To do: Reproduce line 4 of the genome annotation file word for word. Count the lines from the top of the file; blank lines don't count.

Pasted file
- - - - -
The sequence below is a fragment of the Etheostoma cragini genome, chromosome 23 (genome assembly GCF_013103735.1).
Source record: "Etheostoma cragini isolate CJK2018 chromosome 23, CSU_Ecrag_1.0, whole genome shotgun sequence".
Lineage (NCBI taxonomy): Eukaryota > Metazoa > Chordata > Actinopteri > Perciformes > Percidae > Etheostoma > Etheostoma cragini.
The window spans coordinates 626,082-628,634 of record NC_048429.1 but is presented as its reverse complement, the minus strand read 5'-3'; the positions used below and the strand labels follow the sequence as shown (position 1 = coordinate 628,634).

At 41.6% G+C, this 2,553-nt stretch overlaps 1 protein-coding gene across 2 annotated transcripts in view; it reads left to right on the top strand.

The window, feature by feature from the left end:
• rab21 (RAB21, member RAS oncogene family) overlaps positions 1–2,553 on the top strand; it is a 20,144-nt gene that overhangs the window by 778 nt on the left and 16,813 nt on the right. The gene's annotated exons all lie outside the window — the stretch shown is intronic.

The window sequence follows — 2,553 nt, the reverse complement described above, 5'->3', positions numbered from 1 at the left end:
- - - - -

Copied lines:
The window spans coordinates 626,082-628,634 of record NC_048429.1 but is presented as its reverse complement, the minus strand read 5'-3'; the positions used below and the strand labels follow the sequence as shown (position 1 = coordinate 628,634).